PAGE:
The Kamloops “discovery” of 2021 created a major sensation in Canada and abroad. Based on the preliminary assessment and before any remains were found or any credible report made, Prime Minister Justin Trudeau immediately referred to “a dark and shameful chapter” in Canadian history. British Columbia Premier John Horgan said he was “horrified and heartbroken” to learn of a burial site with 215 children that highlights the violence and consequences of the residential school system. Several other Aboriginal communities and media outlets then followed up with references to unmarked graves. On May 30, the federal government lowered the flags on all its buildings to half-staff. Later, it instituted a new holiday to honour “missing” children and survivors of residential schools. Spontaneously, clusters of shoes and orange shirts and other paraphernalia were placed on church steps in many cities or on the steps of legislatures in memory of the little victims. Around the country, churches were burned or vandalized. Statues were spray-painted and pulled down in apparent retaliation for the fate of the children. The statue of Queen Victoria in front of the Manitoba Legislature was defaced and pulled down.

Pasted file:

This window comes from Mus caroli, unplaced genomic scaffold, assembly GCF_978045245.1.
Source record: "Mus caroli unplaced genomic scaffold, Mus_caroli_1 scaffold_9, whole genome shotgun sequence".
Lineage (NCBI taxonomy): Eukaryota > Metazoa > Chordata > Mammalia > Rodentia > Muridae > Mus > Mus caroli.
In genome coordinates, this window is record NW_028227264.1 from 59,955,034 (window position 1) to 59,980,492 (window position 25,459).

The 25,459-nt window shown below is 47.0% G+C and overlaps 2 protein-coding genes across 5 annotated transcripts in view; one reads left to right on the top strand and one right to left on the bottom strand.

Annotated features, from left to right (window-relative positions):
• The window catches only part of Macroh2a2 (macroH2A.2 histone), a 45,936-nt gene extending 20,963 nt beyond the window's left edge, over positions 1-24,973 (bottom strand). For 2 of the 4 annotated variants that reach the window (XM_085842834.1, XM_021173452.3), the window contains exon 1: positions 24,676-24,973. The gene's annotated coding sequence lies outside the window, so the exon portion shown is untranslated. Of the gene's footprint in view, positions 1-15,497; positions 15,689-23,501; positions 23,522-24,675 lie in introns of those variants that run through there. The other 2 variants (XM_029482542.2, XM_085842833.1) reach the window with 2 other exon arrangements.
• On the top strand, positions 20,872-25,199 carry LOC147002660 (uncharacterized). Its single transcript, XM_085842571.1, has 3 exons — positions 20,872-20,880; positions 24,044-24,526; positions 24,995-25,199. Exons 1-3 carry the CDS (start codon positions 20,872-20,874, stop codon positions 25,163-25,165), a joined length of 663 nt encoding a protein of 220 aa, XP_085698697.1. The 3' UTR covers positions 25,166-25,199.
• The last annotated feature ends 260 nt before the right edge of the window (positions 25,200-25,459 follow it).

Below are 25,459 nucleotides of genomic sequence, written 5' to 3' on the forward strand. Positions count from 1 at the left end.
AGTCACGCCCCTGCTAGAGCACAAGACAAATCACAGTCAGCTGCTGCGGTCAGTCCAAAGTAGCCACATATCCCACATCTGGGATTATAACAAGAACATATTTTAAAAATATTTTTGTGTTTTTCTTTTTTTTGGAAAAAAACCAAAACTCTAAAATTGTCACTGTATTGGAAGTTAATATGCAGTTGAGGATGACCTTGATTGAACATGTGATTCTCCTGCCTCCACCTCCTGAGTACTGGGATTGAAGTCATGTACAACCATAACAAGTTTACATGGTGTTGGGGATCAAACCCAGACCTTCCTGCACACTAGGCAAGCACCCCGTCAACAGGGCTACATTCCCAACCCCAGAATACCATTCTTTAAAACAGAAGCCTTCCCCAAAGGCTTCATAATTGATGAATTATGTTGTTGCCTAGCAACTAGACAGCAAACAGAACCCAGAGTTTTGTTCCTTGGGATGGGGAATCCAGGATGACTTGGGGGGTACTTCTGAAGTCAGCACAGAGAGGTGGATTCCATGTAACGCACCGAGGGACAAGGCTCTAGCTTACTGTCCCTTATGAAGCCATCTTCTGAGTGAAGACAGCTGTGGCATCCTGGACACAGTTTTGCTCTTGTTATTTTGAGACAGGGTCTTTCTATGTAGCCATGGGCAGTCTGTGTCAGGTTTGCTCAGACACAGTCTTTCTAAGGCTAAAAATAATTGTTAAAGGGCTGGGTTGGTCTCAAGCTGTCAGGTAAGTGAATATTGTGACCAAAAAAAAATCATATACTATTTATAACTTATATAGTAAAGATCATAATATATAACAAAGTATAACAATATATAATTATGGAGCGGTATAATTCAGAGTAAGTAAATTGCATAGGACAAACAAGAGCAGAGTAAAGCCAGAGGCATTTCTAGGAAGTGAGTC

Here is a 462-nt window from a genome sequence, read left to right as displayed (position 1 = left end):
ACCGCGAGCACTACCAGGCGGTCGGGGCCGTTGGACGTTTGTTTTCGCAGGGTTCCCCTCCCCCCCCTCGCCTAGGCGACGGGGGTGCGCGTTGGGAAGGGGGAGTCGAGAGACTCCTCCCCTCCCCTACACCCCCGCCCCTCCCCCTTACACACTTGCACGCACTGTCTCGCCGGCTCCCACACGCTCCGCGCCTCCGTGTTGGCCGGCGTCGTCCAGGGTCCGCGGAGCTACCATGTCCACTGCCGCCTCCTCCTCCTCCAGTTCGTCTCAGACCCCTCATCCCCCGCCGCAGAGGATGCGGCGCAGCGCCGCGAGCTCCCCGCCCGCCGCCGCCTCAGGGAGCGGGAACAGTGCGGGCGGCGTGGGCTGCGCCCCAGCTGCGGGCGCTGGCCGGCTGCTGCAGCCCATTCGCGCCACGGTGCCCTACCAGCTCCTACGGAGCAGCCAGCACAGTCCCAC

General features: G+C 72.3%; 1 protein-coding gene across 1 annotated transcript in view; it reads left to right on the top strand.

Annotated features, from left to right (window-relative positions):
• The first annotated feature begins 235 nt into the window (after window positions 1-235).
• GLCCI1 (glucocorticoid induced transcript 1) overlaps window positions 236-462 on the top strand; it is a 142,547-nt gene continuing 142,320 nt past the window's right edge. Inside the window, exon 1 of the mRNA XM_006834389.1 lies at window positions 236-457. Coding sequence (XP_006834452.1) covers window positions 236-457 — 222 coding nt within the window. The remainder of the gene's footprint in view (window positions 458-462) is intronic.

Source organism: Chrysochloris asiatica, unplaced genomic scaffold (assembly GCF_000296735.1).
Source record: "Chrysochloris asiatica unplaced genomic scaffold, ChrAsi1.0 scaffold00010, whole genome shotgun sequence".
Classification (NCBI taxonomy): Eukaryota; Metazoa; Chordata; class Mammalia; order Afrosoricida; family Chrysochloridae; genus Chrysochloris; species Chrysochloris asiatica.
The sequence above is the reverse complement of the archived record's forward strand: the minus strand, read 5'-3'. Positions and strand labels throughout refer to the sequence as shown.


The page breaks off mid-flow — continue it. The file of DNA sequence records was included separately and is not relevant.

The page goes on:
Even China was horrified by these horrifying abuses in horrifying ways of the horrifyingly abused indigenous children. Of course, nobody actually found any mass graves. It’s all speculation. But mass graves fit the narrative, and that makes them more than real in fact, reality is completely unimportant.
That the story of the mass graves was abjectly ludicrous was clear from the start. But bemoaning imaginary human rights violations of the past is useful to distract from the currently existing ones. In Canada, you will now have to present a vaccine passport and a photo ID to enter Costco. But that’s a lot less interesting than fantasizing about dead indigenous children from the 19th century.